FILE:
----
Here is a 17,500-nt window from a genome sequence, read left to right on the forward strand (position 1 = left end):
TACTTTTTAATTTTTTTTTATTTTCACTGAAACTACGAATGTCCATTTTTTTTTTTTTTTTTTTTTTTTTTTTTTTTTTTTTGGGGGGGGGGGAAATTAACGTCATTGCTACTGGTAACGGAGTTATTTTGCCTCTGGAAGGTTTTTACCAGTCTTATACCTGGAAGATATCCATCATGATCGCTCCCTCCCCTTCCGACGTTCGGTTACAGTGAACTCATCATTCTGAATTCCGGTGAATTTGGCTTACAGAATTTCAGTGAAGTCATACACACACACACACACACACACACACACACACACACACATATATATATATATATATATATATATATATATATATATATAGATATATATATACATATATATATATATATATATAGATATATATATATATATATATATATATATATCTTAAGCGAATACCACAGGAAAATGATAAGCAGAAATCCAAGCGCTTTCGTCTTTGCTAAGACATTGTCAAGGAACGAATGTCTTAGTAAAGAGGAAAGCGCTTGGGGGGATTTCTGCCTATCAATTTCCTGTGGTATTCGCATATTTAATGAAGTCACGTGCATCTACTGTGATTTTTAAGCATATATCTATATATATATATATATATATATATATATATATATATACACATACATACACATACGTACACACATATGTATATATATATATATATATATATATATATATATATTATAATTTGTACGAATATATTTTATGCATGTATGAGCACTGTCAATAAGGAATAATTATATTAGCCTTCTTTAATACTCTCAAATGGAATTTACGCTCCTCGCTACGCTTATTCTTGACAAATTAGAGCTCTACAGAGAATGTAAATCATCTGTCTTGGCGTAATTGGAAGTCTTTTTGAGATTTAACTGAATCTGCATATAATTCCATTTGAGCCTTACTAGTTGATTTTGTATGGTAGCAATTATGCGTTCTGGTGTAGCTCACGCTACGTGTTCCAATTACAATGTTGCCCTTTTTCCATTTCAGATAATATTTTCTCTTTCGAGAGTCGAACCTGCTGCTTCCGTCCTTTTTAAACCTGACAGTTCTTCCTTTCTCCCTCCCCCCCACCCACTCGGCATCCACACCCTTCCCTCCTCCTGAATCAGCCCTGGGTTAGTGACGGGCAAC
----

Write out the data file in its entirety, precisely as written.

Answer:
Here is a 17,500-nt window from a genome sequence, read left to right on the forward strand (position 1 = left end):
TACTTTTTAATTTTTTTTTATTTTCACTGAAACTACGAATGTCCATTTTTTTTTTTTTTTTTTTTTTTTTTTTTTTTTTTTTGGGGGGGGGGGAAATTAACGTCATTGCTACTGGTAACGGAGTTATTTTGCCTCTGGAAGGTTTTTACCAGTCTTATACCTGGAAGATATCCATCATGATCGCTCCCTCCCCTTCCGACGTTCGGTTACAGTGAACTCATCATTCTGAATTCCGGTGAATTTGGCTTACAGAATTTCAGTGAAGTCATACACACACACACACACACACACACACACACACACACACATATATATATATATATATATATATATATATATATATATATAGATATATATATACATATATATATATATATATATAGATATATATATATATATATATATATATATATCTTAAGCGAATACCACAGGAAAATGATAAGCAGAAATCCAAGCGCTTTCGTCTTTGCTAAGACATTGTCAAGGAACGAATGTCTTAGTAAAGAGGAAAGCGCTTGGGGGGATTTCTGCCTATCAATTTCCTGTGGTATTCGCATATTTAATGAAGTCACGTGCATCTACTGTGATTTTTAAGCATATATCTATATATATATATATATATATATATATATATATATATACACATACATACACATACGTACACACATATGTATATATATATATATATATATATATATATATATATTATAATTTGTACGAATATATTTTATGCATGTATGAGCACTGTCAATAAGGAATAATTATATTAGCCTTCTTTAATACTCTCAAATGGAATTTACGCTCCTCGCTACGCTTATTCTTGACAAATTAGAGCTCTACAGAGAATGTAAATCATCTGTCTTGGCGTAATTGGAAGTCTTTTTGAGATTTAACTGAATCTGCATATAATTCCATTTGAGCCTTACTAGTTGATTTTGTATGGTAGCAATTATGCGTTCTGGTGTAGCTCACGCTACGTGTTCCAATTACAATGTTGCCCTTTTTCCATTTCAGATAATATTTTCTCTTTCGAGAGTCGAACCTGCTGCTTCCGTCCTTTTTAAACCTGACAGTTCTTCCTTTCTCCCTCCCCCCCACCCACTCGGCATCCACACCCTTCCCTCCTCCTGAATCAGCCCTGGGTTAGTGACGGGCAAC